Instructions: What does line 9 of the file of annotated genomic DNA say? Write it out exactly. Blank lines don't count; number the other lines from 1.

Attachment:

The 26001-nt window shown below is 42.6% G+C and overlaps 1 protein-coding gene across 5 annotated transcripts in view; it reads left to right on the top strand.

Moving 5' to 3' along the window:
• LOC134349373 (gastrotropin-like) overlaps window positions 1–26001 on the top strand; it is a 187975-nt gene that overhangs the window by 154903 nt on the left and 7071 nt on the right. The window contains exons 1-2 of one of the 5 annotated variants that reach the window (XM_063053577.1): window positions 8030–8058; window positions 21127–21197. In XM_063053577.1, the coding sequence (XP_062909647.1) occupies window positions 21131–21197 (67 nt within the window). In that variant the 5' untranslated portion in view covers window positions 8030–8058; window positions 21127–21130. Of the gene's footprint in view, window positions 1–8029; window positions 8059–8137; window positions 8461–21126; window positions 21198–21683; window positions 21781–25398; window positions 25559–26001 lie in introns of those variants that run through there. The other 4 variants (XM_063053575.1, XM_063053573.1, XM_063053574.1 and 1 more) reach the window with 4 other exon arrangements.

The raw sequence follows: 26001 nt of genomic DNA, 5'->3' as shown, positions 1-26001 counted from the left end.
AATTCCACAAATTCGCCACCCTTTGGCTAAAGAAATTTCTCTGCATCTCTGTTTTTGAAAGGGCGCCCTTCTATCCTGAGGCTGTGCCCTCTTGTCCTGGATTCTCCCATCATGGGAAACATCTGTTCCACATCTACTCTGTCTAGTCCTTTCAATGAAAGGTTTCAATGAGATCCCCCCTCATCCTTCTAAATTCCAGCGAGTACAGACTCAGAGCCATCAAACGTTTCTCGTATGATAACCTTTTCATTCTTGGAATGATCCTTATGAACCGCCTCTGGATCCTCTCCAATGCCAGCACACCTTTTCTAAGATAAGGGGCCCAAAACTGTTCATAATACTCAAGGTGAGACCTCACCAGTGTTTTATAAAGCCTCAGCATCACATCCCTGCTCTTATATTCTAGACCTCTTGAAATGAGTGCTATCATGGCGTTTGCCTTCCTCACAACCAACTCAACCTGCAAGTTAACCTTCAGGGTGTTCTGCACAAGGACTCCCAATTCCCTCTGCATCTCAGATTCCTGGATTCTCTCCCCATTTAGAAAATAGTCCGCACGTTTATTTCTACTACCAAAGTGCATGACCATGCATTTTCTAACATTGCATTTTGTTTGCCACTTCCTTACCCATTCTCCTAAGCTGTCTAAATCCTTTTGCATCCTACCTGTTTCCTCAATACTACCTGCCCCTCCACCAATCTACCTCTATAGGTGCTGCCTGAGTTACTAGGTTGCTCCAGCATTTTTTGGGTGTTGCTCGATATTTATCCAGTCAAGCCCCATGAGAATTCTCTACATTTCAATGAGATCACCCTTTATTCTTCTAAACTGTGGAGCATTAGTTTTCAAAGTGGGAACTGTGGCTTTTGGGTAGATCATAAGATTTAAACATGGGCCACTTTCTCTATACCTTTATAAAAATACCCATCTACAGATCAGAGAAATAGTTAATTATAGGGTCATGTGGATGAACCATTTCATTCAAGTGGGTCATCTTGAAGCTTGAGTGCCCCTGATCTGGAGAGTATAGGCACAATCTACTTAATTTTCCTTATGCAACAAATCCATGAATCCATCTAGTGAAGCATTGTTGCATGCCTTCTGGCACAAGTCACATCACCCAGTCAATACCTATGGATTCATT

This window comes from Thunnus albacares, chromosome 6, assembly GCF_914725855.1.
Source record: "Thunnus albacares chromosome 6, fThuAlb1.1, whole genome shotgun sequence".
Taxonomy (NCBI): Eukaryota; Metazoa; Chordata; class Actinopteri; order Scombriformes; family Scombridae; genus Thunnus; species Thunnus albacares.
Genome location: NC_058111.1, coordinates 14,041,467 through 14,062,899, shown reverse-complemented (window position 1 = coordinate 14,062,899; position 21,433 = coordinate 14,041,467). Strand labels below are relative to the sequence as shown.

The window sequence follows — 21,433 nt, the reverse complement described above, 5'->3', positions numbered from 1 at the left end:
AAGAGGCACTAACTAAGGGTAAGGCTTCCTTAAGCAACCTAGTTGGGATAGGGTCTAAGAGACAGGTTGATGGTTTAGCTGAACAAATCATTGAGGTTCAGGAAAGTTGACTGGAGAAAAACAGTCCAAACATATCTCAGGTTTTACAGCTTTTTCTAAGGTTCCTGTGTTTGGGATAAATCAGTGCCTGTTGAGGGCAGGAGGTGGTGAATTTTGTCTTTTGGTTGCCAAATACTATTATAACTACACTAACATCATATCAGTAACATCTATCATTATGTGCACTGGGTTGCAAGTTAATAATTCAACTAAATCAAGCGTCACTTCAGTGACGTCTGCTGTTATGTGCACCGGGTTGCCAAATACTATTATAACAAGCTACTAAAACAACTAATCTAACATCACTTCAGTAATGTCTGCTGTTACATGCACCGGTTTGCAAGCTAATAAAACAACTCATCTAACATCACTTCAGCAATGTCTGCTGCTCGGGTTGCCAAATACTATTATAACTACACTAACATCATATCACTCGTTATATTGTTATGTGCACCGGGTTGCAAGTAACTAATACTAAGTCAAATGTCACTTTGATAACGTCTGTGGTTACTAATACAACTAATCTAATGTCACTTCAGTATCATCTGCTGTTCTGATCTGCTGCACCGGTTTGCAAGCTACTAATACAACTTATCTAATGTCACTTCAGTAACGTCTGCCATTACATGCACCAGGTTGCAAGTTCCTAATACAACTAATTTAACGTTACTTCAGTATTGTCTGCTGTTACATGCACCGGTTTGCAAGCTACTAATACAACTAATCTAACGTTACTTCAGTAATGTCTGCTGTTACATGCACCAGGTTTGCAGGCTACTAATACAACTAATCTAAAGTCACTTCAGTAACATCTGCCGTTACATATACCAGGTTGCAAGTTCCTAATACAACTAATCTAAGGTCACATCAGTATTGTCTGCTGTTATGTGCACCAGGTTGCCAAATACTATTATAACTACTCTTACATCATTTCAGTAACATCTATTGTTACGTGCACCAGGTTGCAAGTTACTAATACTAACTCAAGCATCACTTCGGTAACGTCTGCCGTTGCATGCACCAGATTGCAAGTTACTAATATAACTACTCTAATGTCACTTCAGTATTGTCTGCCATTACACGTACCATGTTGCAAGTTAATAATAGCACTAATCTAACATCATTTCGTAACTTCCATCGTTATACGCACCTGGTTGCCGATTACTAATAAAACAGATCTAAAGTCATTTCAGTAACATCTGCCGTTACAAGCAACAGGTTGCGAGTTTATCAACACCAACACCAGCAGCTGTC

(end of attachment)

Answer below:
Genome location: NC_058111.1, coordinates 14,041,467 through 14,062,899, shown reverse-complemented (window position 1 = coordinate 14,062,899; position 21,433 = coordinate 14,041,467). Strand labels below are relative to the sequence as shown.